Can BlackBerry's Tablet Top Apple's iPad?
June 7, 2011 • 1 views
Filed under A&E
The Apple iPad currently holds an 82 percent share of the tablet market in the United States, according to an April survey by the Nielsen company.
There have been numerous attempts to take that crown off the iPad; Google’s open source Android operating system was optimized in late 2010 for tablets, and devices such as the Motorola Xoom were introduced. HP has been hyping its new TouchPad, which it claims will not be released until it is “perfect.”
However, the iPad has continued to sit by itself at that topmost position without any true competition from other tablets on the market. Could the BlackBerry PlayBook be the revolutionary product to revise the leadership structure of the tablet market?
Now, it’s a firm and definite no. For disclosure purposes, Research in Motion (RIM, the owner of the BlackBerry brand) allowed app developers to create tablet apps and sent free PlayBooks to those developers whose apps were accepted into their app store – I was part of this group.
The PlayBook looks almost nothing like the iPad. At seven inches diagonally, it certainly more portable than Apple’s tablet, but screen size is compromised compared to the ten-inch market leader.
At first glance, the PlayBook has many ports; these include a standard headphone jack, a micro-USB port for charging and syncing, and a micro-HDMI port for connecting to a television. Already, the PlayBook has an advantage over the iPad in the built-in port for displaying video on other devices.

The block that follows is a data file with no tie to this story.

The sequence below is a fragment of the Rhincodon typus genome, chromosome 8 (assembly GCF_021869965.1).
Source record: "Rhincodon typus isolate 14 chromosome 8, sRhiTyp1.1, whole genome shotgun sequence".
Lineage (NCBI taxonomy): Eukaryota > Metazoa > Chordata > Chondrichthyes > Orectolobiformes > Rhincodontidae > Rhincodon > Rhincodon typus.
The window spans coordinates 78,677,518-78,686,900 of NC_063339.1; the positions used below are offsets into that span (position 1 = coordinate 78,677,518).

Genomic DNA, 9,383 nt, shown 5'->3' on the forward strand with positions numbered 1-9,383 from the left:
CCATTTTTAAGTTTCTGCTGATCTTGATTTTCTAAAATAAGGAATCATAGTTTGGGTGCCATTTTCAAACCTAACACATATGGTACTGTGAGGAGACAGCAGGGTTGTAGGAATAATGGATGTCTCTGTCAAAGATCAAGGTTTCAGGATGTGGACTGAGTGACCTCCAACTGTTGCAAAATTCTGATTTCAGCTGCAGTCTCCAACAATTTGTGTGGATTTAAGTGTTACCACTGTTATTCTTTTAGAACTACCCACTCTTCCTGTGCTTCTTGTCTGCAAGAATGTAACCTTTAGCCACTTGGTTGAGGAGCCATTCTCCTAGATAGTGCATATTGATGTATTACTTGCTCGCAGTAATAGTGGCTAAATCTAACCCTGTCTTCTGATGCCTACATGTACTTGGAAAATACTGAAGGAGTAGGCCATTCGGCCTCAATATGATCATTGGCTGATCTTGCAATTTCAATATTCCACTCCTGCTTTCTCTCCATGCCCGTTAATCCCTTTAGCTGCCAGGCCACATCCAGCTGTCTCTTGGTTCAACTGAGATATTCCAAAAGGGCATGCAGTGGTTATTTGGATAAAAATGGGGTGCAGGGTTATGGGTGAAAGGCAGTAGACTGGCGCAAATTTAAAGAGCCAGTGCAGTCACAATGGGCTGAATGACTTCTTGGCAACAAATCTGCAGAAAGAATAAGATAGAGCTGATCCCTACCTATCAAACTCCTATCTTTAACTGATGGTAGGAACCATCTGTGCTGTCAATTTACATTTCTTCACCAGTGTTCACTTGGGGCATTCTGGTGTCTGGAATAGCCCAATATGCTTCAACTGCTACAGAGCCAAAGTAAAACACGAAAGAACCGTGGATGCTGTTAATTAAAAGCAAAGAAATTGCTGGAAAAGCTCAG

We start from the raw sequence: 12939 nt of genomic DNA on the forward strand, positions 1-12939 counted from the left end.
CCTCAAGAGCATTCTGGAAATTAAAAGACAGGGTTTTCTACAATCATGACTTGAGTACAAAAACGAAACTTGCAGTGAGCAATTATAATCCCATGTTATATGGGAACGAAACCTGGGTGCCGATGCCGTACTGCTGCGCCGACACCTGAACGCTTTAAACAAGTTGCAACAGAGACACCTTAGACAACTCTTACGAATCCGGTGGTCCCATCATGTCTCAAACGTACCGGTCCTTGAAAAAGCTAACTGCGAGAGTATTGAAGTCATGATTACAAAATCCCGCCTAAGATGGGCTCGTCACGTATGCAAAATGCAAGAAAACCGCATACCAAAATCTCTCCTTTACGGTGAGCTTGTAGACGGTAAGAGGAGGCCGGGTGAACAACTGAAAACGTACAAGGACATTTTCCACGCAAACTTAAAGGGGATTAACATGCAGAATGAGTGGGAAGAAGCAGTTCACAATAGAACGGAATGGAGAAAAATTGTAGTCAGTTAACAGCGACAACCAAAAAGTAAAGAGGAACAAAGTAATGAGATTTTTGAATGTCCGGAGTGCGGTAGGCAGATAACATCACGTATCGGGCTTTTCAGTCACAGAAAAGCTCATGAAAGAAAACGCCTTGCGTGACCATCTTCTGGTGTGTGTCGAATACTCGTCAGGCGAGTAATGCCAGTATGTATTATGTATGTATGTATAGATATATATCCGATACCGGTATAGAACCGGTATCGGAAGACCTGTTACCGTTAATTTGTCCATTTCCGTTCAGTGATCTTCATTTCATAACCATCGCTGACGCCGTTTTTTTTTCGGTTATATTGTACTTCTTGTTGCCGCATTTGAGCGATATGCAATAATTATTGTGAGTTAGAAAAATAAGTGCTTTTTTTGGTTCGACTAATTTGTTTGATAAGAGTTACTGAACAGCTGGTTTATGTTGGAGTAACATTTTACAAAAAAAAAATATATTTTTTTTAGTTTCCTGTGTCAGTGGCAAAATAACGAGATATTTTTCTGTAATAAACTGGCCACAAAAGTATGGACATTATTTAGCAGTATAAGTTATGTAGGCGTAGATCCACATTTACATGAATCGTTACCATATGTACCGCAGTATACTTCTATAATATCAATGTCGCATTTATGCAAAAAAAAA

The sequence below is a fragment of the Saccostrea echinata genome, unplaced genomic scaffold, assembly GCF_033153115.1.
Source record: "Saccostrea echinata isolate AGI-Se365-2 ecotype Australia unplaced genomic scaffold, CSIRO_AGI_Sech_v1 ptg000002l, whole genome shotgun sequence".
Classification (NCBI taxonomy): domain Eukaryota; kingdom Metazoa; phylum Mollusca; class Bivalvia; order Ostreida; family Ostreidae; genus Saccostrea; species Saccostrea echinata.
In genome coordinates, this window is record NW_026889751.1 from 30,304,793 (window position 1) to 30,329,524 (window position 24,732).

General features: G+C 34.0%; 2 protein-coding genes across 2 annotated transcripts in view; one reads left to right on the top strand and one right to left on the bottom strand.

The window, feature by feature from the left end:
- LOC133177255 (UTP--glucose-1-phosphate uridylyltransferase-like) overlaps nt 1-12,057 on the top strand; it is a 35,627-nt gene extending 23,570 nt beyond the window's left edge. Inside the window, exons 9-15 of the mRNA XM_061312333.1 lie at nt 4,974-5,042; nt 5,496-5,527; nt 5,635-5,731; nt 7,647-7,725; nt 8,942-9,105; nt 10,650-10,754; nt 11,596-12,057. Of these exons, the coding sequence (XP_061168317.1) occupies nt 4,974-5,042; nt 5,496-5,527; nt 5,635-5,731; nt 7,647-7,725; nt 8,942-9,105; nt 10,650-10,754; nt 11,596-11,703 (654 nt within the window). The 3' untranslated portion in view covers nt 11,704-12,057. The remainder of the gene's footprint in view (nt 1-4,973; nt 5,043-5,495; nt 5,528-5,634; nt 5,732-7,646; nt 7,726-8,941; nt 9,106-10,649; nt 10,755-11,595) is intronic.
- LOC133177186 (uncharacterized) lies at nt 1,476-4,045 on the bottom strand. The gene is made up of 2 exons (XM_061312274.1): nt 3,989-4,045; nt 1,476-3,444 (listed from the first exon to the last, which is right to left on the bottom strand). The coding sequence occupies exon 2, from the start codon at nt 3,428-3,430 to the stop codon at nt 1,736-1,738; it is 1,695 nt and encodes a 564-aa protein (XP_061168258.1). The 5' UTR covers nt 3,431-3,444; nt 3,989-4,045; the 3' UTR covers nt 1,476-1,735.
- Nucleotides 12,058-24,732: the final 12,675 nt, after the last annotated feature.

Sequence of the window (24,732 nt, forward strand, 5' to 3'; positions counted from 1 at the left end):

The operating system is smooth, providing seamless transitions between apps through gestures on the touch-sensitive bezel. It is generally stable, with the browser crashing very infrequently – it is interesting to note that the browser has Flash support, as well.
So where does the PlayBook fall short? It is mainly in the sheer lack of apps in App World, the BlackBerry equivalent to Apple’s App Store. The PlayBook app store, at launch, contained 3,000 apps, with the number steadily growing. Comparatively, the iPad App Store has about 65,000 iPad-specific apps, proving a very strong advantage.
Since tablets are almost all about the apps that they have, the PlayBook has a sharp decrease in value considering the sheer lack of decent apps in App World. RIM claims that more apps are coming this summer, when it releases a new software development kit for app developers; one can only wait and see.
Is the PlayBook itself a great tablet? Yes, definitely. Is the Playbook’s operating system ideal? At this point, no. However, with the proper software updates and pushes to get more apps in App World, RIM can make that competitive tablet that they originally desired.